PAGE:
attacker to gain control of the user's machine. Common vulnerabilities
include:

The RDS.Dataspace vulnerability (MS06-014)
http://www.microsoft.com/technet/security/Bulletin/MS06-014.mspx

The VML vulnerability (MS06-055)
http://www.microsoft.com/technet/security/Bulletin/MS06-055.mspx

The ANI vulnerability (MS07-017)
http://www.microsoft.com/technet/security/bulletin/MS07-017.mspx

________________________________________________________________________

CPNI values your feedback.

1. Which of the following most reflects the value of the advisory to
you?
(Place an 'X' next to your choice)

Very useful:__ Useful:__ Not useful:__

2. If you did not find it useful, why not?


3. Any other comments? How could we improve our advisories?


Thank you for your contribution.

________________________________________________________________________

CSIRTUK wishes to acknowledge the contributions of GovCERTUK for the
information contained in this advisory.
________________________________________________________________________

This advisory contains information released by the original author. 
Some of the information may have changed since it was released. If the 
issue affects you, it may be prudent to retrieve the advisory from the 
site of the original source to ensure that you receive the most current 
information concerning that problem.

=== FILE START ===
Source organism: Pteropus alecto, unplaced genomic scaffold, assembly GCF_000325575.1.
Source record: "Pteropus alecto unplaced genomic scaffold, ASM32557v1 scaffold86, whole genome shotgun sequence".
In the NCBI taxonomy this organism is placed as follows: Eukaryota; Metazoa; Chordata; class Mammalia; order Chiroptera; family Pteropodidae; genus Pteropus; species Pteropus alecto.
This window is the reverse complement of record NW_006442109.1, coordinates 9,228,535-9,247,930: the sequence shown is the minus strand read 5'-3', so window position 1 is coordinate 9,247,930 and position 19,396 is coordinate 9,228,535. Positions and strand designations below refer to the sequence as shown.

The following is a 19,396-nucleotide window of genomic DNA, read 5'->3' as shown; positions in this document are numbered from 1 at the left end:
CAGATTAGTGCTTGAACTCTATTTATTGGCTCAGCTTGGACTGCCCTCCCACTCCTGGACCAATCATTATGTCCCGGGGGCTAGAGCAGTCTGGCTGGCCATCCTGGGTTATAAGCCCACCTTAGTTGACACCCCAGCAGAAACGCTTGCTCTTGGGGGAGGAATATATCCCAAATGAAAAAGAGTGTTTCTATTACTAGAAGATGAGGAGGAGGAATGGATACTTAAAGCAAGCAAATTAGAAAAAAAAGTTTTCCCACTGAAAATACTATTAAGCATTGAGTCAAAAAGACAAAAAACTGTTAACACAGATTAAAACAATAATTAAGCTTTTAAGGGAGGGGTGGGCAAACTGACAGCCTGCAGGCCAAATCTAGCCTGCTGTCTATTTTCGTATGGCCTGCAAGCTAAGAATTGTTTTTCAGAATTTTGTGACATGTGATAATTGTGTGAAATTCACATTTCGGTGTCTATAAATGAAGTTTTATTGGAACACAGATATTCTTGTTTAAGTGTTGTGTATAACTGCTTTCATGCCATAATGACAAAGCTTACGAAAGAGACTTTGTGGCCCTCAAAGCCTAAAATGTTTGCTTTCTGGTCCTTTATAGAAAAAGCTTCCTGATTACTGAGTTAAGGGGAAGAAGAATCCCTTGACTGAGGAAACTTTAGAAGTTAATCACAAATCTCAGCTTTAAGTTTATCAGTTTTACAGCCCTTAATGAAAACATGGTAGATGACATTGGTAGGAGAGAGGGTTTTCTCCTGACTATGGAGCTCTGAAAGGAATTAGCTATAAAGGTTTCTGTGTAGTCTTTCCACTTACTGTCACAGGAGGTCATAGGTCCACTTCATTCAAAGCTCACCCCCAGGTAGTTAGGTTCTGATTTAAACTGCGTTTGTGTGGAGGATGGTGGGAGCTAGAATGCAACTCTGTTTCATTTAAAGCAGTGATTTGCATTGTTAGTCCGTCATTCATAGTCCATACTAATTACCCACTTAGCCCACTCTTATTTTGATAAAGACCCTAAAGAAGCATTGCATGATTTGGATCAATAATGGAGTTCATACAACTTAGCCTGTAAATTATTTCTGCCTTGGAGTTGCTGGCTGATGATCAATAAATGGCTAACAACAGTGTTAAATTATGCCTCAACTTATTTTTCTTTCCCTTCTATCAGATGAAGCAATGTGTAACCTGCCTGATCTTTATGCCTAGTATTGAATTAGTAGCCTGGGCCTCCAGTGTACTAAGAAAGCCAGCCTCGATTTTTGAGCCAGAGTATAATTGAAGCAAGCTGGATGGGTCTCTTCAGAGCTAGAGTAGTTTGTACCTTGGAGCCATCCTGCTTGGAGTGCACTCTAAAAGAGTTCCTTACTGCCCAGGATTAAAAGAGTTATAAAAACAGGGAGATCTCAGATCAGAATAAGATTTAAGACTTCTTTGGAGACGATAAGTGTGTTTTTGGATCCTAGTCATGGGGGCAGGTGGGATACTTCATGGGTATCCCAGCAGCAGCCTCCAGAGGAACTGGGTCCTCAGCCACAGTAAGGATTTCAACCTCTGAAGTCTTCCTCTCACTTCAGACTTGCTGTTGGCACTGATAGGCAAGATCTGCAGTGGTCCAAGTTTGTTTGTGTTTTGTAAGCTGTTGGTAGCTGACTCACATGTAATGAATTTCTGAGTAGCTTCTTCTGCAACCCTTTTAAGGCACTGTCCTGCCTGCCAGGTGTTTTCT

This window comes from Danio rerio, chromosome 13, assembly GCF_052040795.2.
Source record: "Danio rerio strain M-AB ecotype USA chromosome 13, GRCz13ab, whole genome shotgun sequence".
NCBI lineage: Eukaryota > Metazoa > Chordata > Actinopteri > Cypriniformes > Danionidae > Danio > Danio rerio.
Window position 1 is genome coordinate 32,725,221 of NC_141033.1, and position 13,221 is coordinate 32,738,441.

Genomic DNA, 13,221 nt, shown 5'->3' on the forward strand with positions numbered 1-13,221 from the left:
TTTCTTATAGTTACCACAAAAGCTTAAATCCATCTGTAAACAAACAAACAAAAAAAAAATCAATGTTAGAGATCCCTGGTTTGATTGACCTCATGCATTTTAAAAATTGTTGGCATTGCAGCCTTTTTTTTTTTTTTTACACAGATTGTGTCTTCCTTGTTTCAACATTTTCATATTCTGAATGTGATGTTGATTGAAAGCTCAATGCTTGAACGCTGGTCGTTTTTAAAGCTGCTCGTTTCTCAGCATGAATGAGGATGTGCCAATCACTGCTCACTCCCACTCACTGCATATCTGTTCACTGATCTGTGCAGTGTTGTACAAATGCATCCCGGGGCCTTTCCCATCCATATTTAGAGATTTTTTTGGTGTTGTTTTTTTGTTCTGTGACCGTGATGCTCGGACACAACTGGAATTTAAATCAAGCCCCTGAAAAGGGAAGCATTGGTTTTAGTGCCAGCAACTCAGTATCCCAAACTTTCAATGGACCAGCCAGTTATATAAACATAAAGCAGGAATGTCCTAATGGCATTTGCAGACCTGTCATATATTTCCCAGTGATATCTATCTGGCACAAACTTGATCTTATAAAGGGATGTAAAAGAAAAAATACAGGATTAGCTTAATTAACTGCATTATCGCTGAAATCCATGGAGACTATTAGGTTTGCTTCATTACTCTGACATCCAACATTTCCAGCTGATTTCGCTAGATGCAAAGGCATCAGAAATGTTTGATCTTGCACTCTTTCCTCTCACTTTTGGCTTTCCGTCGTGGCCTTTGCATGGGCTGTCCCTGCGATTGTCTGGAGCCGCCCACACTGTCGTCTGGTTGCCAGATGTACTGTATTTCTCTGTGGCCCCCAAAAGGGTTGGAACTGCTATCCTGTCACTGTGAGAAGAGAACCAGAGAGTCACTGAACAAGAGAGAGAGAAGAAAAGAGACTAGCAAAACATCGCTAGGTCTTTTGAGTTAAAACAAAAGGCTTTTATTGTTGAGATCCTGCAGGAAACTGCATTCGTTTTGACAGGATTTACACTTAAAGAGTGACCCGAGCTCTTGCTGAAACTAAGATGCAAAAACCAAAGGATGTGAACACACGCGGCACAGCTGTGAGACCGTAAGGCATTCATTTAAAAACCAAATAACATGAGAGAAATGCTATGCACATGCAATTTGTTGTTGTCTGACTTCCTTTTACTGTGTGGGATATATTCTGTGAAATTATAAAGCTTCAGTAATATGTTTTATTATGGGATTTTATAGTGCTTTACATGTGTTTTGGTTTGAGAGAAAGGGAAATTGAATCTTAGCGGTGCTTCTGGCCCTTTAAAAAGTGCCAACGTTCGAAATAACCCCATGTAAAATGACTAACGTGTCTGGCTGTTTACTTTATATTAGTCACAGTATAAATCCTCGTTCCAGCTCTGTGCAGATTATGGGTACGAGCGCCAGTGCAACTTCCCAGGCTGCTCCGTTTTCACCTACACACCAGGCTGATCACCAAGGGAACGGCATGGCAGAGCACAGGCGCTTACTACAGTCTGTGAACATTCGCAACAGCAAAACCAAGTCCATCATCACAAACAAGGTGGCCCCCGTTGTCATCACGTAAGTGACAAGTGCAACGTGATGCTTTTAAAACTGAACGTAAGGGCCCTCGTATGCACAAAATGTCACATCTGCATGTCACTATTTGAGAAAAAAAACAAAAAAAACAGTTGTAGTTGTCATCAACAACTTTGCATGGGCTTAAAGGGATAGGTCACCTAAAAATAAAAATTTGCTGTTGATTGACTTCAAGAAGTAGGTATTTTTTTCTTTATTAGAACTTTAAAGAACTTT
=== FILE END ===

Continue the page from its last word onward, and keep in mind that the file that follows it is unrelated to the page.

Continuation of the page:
Reference to any specific commercial product, process, or service by 
trade name, trademark manufacturer, or otherwise, does not constitute or 
imply its endorsement, recommendation, or favouring by CPNI. The views 
and opinions of authors expressed within this notice shall not be used 
for advertising or product endorsement purposes.

CPNI shall not accept responsibility for any errors or omissions 
contained within this advisory. In particular, they shall not be liable 
for any loss or damage whatsoever, arising from or in connection with 
the usage of information contained within this advisory.

CSIRTUK is a member of the Forum of Incident Response and Security Teams
(FIRST) and has contacts with other international Incident Response Teams 
(IRTs) in order to foster cooperation and coordination in incident 
prevention, to prompt rapid reaction to incidents, and to promote 
information sharing amongst its members and the community at large.
________________________________________________________________________

<End of CPNI Advisory>

- --------------------------END INCLUDED TEXT--------------------

You have received this e-mail bulletin as a result of your organisation's
registration with AusCERT. The mailing list you are subscribed to is